This paper analyses the relative merits of wealth and capital income taxes as instruments for taxing the rich. The main rationale for a wealth tax is to address the incompleteness of the tax code in taxing unrealized capital gains, which can be enormous and concentrated among the wealthy. However, by taxing presumed rather than actual returns, a wealth tax fails to address inequality among taxpayers with the same wealth but different capital incomes. In addition, wealth taxation creates liquidity problems that may adversely affect growth firms and start-ups, which is why wealth taxes typically provide exemptions and deductions for certain business assets. Our empirical analysis, based on Swedish register data, describes the wealth composition of the wealthiest and assesses the distributional incidence of different combinations of wealth and capital income taxation.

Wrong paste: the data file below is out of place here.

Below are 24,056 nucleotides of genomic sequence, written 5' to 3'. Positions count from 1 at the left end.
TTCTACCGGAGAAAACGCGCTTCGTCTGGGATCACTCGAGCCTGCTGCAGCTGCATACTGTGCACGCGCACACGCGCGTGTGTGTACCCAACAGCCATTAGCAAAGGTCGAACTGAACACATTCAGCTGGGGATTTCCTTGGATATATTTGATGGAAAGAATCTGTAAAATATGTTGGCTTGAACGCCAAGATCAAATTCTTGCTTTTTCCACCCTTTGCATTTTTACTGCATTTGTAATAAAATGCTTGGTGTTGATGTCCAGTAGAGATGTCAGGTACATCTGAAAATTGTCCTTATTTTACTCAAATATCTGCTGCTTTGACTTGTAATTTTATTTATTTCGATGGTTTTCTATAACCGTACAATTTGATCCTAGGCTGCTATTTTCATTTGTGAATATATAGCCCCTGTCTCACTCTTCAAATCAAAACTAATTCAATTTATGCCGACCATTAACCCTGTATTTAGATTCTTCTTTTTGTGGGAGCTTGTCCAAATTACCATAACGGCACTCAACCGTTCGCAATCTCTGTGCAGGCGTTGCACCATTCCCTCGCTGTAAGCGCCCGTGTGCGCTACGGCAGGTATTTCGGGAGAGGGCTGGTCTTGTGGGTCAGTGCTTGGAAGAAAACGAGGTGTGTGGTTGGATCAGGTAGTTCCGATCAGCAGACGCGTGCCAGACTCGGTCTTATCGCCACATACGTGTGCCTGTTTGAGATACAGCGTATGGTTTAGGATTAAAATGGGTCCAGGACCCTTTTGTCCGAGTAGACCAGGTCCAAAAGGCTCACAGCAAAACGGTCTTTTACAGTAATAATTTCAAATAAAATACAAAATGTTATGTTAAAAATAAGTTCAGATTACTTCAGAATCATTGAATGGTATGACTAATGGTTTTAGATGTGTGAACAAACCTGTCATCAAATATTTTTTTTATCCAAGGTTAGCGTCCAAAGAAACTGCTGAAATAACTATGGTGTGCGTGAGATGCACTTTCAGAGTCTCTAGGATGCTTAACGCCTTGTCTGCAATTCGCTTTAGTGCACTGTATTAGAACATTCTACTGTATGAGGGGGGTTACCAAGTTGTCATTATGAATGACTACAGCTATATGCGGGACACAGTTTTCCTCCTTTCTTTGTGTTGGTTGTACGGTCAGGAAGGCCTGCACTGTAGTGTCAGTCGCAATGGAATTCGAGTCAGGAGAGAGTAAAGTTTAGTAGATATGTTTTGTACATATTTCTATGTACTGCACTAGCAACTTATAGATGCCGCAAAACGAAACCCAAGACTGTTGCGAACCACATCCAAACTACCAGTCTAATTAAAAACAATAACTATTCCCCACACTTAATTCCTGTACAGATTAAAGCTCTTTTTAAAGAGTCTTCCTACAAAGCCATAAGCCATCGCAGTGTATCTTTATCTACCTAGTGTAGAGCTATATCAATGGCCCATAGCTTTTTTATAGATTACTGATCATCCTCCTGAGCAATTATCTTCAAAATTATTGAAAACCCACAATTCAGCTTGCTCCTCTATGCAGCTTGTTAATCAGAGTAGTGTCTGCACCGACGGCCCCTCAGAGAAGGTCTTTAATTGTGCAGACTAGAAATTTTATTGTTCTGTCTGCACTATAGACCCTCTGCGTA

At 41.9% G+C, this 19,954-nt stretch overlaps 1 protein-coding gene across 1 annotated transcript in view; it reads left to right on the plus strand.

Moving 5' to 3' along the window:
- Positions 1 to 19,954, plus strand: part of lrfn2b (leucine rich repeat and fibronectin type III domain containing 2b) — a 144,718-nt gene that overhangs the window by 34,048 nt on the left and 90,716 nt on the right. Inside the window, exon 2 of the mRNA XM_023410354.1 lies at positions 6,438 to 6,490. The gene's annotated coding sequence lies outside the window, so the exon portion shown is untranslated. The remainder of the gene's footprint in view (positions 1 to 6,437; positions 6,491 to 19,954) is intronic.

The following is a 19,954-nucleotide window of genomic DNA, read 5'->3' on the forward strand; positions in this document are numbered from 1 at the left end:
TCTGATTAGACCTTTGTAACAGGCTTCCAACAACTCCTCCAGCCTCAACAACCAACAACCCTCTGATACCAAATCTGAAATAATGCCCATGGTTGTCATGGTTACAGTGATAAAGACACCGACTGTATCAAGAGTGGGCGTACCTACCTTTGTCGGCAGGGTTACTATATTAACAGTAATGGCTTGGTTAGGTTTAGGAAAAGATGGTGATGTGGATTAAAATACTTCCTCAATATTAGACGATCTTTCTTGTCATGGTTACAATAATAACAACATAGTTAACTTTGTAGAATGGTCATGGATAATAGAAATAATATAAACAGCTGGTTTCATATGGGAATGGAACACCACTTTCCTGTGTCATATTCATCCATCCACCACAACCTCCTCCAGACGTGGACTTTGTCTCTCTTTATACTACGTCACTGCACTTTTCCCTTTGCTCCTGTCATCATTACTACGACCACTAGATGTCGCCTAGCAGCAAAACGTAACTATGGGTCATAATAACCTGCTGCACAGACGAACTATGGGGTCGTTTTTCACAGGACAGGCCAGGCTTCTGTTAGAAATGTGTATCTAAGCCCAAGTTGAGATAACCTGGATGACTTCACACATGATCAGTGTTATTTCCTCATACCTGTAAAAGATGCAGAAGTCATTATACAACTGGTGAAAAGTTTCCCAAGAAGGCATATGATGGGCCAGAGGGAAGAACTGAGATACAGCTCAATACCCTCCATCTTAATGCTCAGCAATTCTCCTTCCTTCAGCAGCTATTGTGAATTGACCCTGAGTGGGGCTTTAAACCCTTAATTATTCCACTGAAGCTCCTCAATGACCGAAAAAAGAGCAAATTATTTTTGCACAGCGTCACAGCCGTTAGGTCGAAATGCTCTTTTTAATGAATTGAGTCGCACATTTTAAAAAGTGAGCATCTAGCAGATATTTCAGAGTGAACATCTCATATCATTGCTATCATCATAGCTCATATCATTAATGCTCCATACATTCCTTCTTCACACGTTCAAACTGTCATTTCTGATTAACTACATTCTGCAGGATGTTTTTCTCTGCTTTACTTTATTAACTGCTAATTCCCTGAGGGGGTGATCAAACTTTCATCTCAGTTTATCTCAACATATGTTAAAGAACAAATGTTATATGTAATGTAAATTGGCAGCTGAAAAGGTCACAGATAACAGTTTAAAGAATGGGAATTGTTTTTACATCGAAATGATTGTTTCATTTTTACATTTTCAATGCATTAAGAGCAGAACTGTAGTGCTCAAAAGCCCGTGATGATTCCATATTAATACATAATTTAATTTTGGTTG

Oxford Review of Economic Policy
Taxing the Wealthy: The Choice Between Wealth and Capital Income Taxation